I’m the proud owner of the complete Poirot DVD box set. It’s pretty addictive watching a moustachioed David Suchet (as Hercule Poirot) solving crimes with his little grey cells in overdrive. However, I’m under no illusions that real crime is anywhere near as neatly solved as Agatha Christie would have us believe.
Whilst Forensics: The Anatomy of Crime is Poirot-less, it does contain more than enough genuine artefacts and stories to keep whodunit fans in suspense. I’d already read crime writer Val McDermid’s book (of the same title), which acts as the official companion to the exhibition, so I had an inkling about some of the displays and their place in the history of forensics. If you haven’t already bought the book and don’t have time to read it beforehand, try to get your hands on a signed copy from the Wellcome shop.read more
The Prado and the Thyssen-Bornemisza Museum are two of the main attractions in Madrid’s Museum Triangle and they’re featured in every decent guidebook to the city. I was lucky enough to spend a few hours in each one during a trip to Madrid, but I know not every tourist has the opportunity to do this, especially on a tight schedule or budget. That means it’s time to weigh up the options and compare the two, from their collections to their visitor experiences, and the nitty gritty of opening hours and ticket options.read more
It’s a country with beaches, tropical rainforests, mountains and deserts, dotted with Mayan temples and vibrant cities; yes, Mexico is anything but one-dimensional. One minute you could be listening to a mariachi band in a zócalo (town square), the next you could be wandering through a national park or getting to grips with water sports.
With so much to see and do, it can be hard to build your perfect itinerary. So, to kick-start your Mexican holiday inspiration, I’ve narrowed down some of the best things you should do during your trip.read more
Imagine a world where the Mona Lisa is placed next to Stalin and Oscar Wilde jostles for space alongside Pope John XXIII. Nearby, poor old Christopher Columbus is lumped beneath Adolf Hitler. This weird state of affairs is the norm inside Rome’s Museo delle Cere, or Wax Museum.
My sister, who’s been to both Madame Tussaud’s and the lesser known (but much more laughable) Louis Tussaud’s, knew exactly what we were getting ourselves into when she suggested we step inside and hand over €9 each. However, I wasn’t quite so prepared for the comedy value ahead.read more
Think a fashion photographer has nothing to do with travel? Think again. A new exhibition at the V&A pays tribute to one of the best international photographers of the 20th century, known for his eye-catching fashion images such as Mainbocher Corset (1939), but with a wealth of travel experience under his belt too.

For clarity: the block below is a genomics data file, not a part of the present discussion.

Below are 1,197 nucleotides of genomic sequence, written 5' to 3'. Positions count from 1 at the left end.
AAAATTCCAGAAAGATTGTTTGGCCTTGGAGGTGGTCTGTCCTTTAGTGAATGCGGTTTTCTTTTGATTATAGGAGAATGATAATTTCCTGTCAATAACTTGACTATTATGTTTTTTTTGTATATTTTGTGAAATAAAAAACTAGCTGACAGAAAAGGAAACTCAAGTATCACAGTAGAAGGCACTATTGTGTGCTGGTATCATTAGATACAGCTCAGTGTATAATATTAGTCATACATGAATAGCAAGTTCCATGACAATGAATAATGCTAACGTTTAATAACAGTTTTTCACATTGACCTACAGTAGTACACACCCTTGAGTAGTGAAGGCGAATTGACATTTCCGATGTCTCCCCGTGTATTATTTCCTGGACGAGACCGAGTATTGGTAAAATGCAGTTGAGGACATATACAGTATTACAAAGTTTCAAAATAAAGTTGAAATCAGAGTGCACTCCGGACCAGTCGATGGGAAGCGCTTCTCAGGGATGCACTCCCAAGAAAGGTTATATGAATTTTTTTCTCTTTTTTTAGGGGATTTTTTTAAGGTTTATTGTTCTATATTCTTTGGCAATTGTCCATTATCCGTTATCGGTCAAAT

The German-born artist known as Horst P. Horst mainly split his time between the hectic cities of Paris and New York and managed to squeeze in quite a few breathtaking escapades during his 93 years. Here are some of the geographical highlights of Horst: Photographer of Style…read more
Start reading up on the history of Leuven and you’ll quickly realise this city is a survivor, with the scars of two world wars to prove it. Buildings like the university library, which I touched on in my previous post, have their own stories to tell, but it’s one of the newest additions to the city that has taken up the theme of conflict and explored it through art. Enter the M Museum Leuven and its Ravaged exhibition (referred to as Ravage in Flemish), ripping through scenes of destruction dating from the 15th to the 21st century.read more
Last week I touched down in Belgium’s capital for a few days of much-needed culture, and I found Brussels to be the perfect mix of quirky art, intense architecture and intriguing history.
There’s so much that I took in during my time here that it’s hard to work out where to start, so I’m diving straight in with some of the key sights that I encountered during my visit, armed with a 24 hour Brussels Card to give me free access to a whole host of museums, along with free public transport.read more
You don’t need to be a fan of street art to enjoy Bristol, but it helps. In the homeland of the mysterious Banksy, who inadvertently brought graffiti chic to the masses (by way of the mechandisers who made money out of reproducing his designs), it’s only right that there should be a focus on the city walls as a canvas.
As some of these photos reveal, I spent a lot of time in Nelson Street, which – as I’ve recently discovered – is home to Britain’s largest street art project, called See No Evil. This project involved 72 artists from around the world contributing graffiti, which is permanently displayed here.read more
“This place gives me the creeps,” said the American tourist next to me. “It’s so ghoulish. Don’t you agree?”
Let’s just say I didn’t. The Sedlec Ossuary, situated an hour’s train ride from Prague in the UNESCO World Heritage Site of Kutna Hora, was one of my main reasons for visiting the Czech Republic. This is the world-famous resting place for some 40,000 bodies, arranged artistically by a wood carver, at the orders of a local family back in 1870.read more
Saucy seaside postcards might look a bit tame these days when compared to today’s pop culture references (Miley Cyrus’ twerking and sledgehammer licking antics, anyone?) but, back in the 1950s, the tongue-in-cheek images produced by artist Donald McGill were seen as risque and even borderline offensive. Most of the British public – readily stereotyped as sexually repressed and a bit dull – couldn’t get enough of his work and they lapped up the puns, however the heavy-handed censors of the 1950s weren’t far behind.read more